Grading the Blues’ $6 Million Man

“He played great,” Berube told reporters after the game. “When you play Vegas you have to play well, everybody has to play well, they’re a very good team and ‘Binner’ led the way.”

“Binner’s just gotta be himself in my opinion,” Berube told the Post-Dispatch. (‘Blues Game Day: Husso gets another start in goal; Parayko in lineup,’ St. Louis Post-Dispatch, 4/5/21) “He’s gotta be an aggressive goalie, and he’s gotta have an aggressive mindset like he had before.”

“I think the swagger in Jordan, and what he brings there, that’s what makes him a real good goalie. He’s gotta find that again.”

On fan groups sites, Blues fans are starting to murmur about Berube’s approach. David Perron dismissed that notion following a disappointing 6-1 loss to Vegas on April 5.

“Those guys are a part of our team, and we are going to stick together,” he said of the coaching staff.

Another bright spot was Tarasenko’s goal, which came just 48 seconds into the 3-1 win. It was the fifth time this season the Blues scored on their initial shot on goal.

That goal was significant in that it gave Berube’s beleaguered team a sorely needed lead. In the previous meeting with Vegas, the Blues went down 2-0 early and were chasing the game the entire night. Similarly, against the Colorado Avalanche on April 2, the Blues fell behind early on a Brandon Saad’s 11th goal, just 3:28 into the game. The Blues last scored first in a game on March 28 — they fell 3-2 in overtime to the Anaheim Ducks — when Ryan O’Reilly scored 2:27 into the game.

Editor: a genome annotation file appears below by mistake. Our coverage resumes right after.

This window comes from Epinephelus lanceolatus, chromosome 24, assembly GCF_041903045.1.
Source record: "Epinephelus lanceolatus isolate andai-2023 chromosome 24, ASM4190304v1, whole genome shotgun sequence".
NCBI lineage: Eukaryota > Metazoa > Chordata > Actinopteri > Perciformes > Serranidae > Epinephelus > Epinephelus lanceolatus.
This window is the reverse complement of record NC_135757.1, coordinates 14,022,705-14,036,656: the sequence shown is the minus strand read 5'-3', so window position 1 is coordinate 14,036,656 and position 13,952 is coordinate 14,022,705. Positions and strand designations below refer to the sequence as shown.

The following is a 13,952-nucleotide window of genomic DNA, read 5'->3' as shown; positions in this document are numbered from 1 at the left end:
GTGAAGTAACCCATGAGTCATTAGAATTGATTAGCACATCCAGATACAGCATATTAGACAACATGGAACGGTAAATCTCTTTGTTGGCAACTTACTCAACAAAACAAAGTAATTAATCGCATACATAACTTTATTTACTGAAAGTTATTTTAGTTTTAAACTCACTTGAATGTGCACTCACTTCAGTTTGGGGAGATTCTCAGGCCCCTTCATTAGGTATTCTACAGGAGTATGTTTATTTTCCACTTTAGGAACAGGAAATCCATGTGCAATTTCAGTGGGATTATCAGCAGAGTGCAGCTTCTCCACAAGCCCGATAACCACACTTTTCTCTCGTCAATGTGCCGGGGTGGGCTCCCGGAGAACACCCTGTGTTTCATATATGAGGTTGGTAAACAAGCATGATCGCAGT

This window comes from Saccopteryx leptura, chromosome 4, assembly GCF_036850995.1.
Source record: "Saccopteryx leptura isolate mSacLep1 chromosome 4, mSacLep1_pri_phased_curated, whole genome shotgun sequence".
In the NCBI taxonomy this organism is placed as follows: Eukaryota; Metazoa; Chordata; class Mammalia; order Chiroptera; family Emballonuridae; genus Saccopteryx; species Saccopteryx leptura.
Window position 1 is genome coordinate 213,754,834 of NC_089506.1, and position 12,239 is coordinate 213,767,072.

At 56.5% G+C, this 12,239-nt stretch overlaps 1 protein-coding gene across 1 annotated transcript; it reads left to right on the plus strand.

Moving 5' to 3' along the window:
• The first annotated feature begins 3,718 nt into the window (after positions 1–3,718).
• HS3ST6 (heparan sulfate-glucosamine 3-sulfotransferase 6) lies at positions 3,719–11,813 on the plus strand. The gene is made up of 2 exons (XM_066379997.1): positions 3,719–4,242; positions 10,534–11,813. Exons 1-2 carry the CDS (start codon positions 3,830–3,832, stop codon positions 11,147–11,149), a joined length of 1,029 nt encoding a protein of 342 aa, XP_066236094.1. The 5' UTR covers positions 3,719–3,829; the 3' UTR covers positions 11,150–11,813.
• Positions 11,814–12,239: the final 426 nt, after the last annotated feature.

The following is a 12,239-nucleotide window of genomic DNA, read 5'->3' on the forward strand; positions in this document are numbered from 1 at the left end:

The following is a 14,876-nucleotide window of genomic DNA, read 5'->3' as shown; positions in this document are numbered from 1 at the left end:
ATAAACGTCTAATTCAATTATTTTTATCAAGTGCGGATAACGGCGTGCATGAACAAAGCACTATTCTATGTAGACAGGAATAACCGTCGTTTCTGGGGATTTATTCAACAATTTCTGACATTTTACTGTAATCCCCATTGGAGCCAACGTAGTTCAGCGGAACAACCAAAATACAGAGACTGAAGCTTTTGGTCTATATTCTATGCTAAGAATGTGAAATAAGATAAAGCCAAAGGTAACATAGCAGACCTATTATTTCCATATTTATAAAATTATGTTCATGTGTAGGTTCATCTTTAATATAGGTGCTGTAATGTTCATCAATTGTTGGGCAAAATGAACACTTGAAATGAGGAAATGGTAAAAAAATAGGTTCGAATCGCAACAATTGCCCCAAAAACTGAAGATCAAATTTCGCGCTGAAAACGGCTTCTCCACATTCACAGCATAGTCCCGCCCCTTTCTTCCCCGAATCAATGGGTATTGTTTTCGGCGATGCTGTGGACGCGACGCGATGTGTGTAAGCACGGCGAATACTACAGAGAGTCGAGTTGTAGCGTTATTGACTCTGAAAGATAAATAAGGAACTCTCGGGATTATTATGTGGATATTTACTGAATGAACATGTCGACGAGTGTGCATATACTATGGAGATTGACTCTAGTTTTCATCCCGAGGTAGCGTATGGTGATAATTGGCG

Coming up next is the Minnesota Wild (24-12-2), fresh off a big 8-3 win over the division-leading Avalanche. The Wild (50 points) currently sit in the third of four playoffs spots available in the Honda West Division. The Arizona Coyotes currently possess the final playoff spot with 43 points.

Stretch of Home Games Will Determine Postseason Berth

The Blues need the points, Perron said. They will have a chance against teams who sit above them in the standings in the coming weeks.

David Perron (Getty Images)

During the 7-game slide, the Blues (40 points) lost footing in the division, slipping to fifth place. While fans and Berube are applauding the effort that helped snap the losing streak, it does not diminish the fact there was an awful streak of really bad, really one-sided hockey being played. The Blues had not registered a home victory since Feb. 18 when they topped the San Jose Sharks.

So, is the end of this losing streak just a mere mirage, or will it be the launching pad that lifts the St. Louis to the playoffs? Whether the Blues stay true to Binnington’s prediction of going on a championship-level run in the Honda West Division remains to be seen. One game does not change an entire season.

For Berube, his team would enjoy the win, but must get back to work in the morning as they prepare for a crucial three games against the Wild. The Blues can gain ground in the standings, or they might continue their free fall.

Are the Blues coming, as Binnington claimed? Or, are they going?

That has been the Blues’ dilemma all season. And like Forrest Gump’s famous chocolates, you never know what you’re going to get.